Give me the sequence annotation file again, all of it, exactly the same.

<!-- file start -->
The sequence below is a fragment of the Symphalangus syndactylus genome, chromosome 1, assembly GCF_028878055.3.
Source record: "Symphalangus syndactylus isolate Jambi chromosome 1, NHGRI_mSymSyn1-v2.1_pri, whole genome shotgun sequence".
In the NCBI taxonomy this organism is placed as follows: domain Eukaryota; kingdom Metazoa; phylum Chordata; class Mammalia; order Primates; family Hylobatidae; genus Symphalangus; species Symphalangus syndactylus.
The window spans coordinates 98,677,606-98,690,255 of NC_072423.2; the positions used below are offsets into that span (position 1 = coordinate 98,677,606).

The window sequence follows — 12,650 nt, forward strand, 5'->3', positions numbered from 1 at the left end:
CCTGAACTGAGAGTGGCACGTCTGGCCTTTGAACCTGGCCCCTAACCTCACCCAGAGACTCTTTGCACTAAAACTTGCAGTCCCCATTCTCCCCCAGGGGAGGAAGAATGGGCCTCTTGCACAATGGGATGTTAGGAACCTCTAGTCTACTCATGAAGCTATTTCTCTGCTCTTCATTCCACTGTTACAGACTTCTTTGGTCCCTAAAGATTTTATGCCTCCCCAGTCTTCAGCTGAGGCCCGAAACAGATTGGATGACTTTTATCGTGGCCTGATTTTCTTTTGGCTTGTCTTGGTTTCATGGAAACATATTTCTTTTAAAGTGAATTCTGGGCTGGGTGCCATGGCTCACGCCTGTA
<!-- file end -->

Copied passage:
The sequence below is a fragment of the Symphalangus syndactylus genome, chromosome 1, assembly GCF_028878055.3.
Source record: "Symphalangus syndactylus isolate Jambi chromosome 1, NHGRI_mSymSyn1-v2.1_pri, whole genome shotgun sequence".
In the NCBI taxonomy this organism is placed as follows: domain Eukaryota; kingdom Metazoa; phylum Chordata; class Mammalia; order Primates; family Hylobatidae; genus Symphalangus; species Symphalangus syndactylus.
The window spans coordinates 98,677,606-98,690,255 of NC_072423.2; the positions used below are offsets into that span (position 1 = coordinate 98,677,606).

The window sequence follows — 12,650 nt, forward strand, 5'->3', positions numbered from 1 at the left end:
CCTGAACTGAGAGTGGCACGTCTGGCCTTTGAACCTGGCCCCTAACCTCACCCAGAGACTCTTTGCACTAAAACTTGCAGTCCCCATTCTCCCCCAGGGGAGGAAGAATGGGCCTCTTGCACAATGGGATGTTAGGAACCTCTAGTCTACTCATGAAGCTATTTCTCTGCTCTTCATTCCACTGTTACAGACTTCTTTGGTCCCTAAAGATTTTATGCCTCCCCAGTCTTCAGCTGAGGCCCGAAACAGATTGGATGACTTTTATCGTGGCCTGATTTTCTTTTGGCTTGTCTTGGTTTCATGGAAACATATTTCTTTTAAAGTGAATTCTGGGCTGGGTGCCATGGCTCACGCCTGTA